Trauma to the Face

Kerry P. Latham, Mark W. Bowyer*

*Corresponding author for this work

Research output: Chapter in Book/Report/Conference proceedingChapterpeer-review


The human face is comprised of numerous specialized structures that perform functions essential to quality of life. These include the senses of vision, taste and smell as well as critical functions, such as speech, chewing, and swallowing. Critical to identity by one’s self and to recognition by others, the face is a key component of social interaction. Severe facial trauma can dramatically impair quality of life due to the critical functions of the face. Although the stakes are high regarding outcomes, true surgical emergencies of the face are rare. Optimal care of facial trauma is multidisciplinary and requiring collaboration with Plastic, Oral Maxillofacial, and Ophthalmologic surgeons, and well as Otolaryngologists. Craniofacial surgeons should be included on the treatment team early. Facial fractures and facial soft-tissue injuries are commonly associated with the blunt and penetrating trauma to include, automobile collisions, falls, sports injuries, and interpersonal violence. The majority of large facial lacerations can be addressed in the first 24 h following other emergency surgical procedures. Facial fractures can wait 24 h to 2 weeks depending on the fracture, associated conditions, and other traumatic injuries. In this chapter, we discuss facial injury patterns, emergencies, management and treatment timelines for facial trauma.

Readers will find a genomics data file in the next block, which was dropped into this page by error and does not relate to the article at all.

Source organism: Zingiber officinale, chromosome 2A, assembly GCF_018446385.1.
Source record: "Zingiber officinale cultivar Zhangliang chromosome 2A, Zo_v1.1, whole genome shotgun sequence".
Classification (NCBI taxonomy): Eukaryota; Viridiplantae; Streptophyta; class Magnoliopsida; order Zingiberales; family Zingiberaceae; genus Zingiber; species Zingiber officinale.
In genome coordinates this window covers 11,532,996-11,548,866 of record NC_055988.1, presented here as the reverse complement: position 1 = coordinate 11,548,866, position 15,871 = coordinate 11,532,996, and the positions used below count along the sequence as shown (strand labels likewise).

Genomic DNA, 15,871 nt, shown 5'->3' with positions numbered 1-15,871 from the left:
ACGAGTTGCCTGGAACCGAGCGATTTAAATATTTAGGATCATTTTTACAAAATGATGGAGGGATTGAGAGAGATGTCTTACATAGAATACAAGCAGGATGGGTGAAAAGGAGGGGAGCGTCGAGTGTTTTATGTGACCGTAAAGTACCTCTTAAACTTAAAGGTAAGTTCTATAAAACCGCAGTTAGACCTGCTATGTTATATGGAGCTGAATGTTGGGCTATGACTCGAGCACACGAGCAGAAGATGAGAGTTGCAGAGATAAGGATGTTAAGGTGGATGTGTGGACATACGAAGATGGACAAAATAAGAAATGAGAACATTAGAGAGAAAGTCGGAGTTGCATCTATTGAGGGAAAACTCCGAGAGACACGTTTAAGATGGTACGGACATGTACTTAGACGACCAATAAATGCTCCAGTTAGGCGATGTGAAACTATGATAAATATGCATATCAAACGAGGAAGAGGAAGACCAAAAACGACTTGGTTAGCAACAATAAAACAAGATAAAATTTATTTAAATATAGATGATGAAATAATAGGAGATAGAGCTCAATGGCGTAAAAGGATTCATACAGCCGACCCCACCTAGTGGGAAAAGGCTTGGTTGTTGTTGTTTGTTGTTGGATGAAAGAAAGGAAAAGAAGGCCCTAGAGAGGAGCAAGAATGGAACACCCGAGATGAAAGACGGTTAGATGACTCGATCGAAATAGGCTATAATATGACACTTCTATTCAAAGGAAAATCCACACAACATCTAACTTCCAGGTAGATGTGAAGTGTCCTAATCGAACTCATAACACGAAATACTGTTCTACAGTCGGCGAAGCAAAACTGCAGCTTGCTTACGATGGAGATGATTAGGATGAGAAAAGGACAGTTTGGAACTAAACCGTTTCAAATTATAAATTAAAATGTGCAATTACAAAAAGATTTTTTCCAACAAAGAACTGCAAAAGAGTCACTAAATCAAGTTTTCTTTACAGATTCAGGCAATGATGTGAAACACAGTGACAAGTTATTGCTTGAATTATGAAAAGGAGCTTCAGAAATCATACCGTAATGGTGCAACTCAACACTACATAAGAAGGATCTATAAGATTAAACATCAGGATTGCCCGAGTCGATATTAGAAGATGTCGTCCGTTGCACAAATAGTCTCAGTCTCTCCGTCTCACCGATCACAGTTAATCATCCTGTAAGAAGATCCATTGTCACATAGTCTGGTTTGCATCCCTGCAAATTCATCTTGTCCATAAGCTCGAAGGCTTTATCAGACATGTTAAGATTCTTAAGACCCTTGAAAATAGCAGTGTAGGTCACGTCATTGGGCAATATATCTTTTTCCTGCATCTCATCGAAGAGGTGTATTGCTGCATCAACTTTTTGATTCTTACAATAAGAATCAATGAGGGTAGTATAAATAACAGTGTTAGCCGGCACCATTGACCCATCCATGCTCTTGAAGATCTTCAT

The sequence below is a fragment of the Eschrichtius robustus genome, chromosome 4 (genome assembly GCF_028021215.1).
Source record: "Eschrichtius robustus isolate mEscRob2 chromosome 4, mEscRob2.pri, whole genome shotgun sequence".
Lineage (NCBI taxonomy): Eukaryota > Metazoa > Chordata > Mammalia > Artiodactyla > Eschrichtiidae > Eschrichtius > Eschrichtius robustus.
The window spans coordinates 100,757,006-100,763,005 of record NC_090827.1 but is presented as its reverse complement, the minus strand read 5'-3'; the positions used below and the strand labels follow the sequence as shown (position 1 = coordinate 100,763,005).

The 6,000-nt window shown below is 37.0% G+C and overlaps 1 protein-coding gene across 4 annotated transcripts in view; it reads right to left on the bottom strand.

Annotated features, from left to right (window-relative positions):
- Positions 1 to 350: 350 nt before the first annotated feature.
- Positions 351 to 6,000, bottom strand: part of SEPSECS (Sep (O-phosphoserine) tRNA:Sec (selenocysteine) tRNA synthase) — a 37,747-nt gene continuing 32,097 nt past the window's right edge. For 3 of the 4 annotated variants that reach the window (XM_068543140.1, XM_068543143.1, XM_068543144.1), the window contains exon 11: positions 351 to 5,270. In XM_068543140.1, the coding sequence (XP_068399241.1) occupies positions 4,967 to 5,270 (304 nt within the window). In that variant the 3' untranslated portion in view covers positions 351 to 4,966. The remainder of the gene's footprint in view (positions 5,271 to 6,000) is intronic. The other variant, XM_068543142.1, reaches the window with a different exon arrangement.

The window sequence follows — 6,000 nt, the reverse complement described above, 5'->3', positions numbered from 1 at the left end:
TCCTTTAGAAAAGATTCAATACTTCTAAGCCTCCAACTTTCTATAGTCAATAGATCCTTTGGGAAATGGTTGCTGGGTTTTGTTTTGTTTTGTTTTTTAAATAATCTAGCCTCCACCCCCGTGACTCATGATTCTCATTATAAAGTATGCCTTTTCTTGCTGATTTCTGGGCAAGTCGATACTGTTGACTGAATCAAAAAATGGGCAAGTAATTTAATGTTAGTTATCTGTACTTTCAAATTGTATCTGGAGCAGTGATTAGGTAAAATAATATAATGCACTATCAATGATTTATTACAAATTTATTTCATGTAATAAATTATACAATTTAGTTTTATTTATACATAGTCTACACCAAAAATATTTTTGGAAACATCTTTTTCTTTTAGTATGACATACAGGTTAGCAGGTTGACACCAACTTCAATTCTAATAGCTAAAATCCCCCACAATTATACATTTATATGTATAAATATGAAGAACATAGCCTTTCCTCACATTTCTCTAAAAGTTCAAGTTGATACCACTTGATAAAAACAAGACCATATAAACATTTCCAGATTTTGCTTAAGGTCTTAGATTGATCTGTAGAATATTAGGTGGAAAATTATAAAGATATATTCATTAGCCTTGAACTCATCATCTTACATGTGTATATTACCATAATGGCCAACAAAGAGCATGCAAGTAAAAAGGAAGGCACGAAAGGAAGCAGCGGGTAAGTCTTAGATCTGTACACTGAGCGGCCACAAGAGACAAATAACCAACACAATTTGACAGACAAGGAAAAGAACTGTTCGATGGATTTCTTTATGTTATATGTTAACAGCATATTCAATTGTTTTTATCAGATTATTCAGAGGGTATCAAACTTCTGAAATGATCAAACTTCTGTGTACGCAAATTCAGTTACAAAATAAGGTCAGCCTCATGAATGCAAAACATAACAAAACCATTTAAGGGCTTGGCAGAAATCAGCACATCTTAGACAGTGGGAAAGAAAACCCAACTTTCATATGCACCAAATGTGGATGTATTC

Original languageEnglish
Title of host publicationTextbook of Emergency General Surgery
Subtitle of host publicationTraumatic and Non-traumatic Surgical Emergencies
PublisherSpringer International Publishing
Number of pages9
ISBN (Electronic)9783031225994
ISBN (Print)9783031225987
StatePublished - 1 Jan 2023
Externally publishedYes


  • Facial avulsion/laceration
  • Facial fracture
  • Gun shot wound
  • Multdisciplinary management


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